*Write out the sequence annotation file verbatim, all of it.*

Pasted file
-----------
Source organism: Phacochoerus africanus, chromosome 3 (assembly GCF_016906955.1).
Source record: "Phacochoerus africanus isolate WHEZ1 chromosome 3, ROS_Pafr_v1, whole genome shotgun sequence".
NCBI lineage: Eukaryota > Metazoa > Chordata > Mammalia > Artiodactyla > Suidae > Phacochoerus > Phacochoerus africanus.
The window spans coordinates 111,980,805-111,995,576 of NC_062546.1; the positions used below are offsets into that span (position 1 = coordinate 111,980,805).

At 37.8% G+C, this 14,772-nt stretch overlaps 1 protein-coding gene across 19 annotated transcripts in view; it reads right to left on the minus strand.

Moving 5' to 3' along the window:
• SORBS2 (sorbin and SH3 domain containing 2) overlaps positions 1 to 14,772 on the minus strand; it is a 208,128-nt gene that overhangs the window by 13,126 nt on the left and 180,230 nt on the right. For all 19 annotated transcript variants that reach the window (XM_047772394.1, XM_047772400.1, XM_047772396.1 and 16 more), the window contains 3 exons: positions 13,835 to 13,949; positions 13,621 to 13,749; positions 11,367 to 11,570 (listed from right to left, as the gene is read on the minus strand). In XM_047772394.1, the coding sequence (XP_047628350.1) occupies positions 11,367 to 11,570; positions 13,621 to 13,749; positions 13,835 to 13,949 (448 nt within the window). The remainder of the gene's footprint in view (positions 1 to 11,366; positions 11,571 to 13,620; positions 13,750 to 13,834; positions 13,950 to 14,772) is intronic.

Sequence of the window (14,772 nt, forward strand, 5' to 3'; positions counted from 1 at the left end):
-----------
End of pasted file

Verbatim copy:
Source organism: Phacochoerus africanus, chromosome 3 (assembly GCF_016906955.1).
Source record: "Phacochoerus africanus isolate WHEZ1 chromosome 3, ROS_Pafr_v1, whole genome shotgun sequence".
NCBI lineage: Eukaryota > Metazoa > Chordata > Mammalia > Artiodactyla > Suidae > Phacochoerus > Phacochoerus africanus.
The window spans coordinates 111,980,805-111,995,576 of NC_062546.1; the positions used below are offsets into that span (position 1 = coordinate 111,980,805).

At 37.8% G+C, this 14,772-nt stretch overlaps 1 protein-coding gene across 19 annotated transcripts in view; it reads right to left on the minus strand.

Moving 5' to 3' along the window:
• SORBS2 (sorbin and SH3 domain containing 2) overlaps positions 1 to 14,772 on the minus strand; it is a 208,128-nt gene that overhangs the window by 13,126 nt on the left and 180,230 nt on the right. For all 19 annotated transcript variants that reach the window (XM_047772394.1, XM_047772400.1, XM_047772396.1 and 16 more), the window contains 3 exons: positions 13,835 to 13,949; positions 13,621 to 13,749; positions 11,367 to 11,570 (listed from right to left, as the gene is read on the minus strand). In XM_047772394.1, the coding sequence (XP_047628350.1) occupies positions 11,367 to 11,570; positions 13,621 to 13,749; positions 13,835 to 13,949 (448 nt within the window). The remainder of the gene's footprint in view (positions 1 to 11,366; positions 11,571 to 13,620; positions 13,750 to 13,834; positions 13,950 to 14,772) is intronic.

Sequence of the window (14,772 nt, forward strand, 5' to 3'; positions counted from 1 at the left end):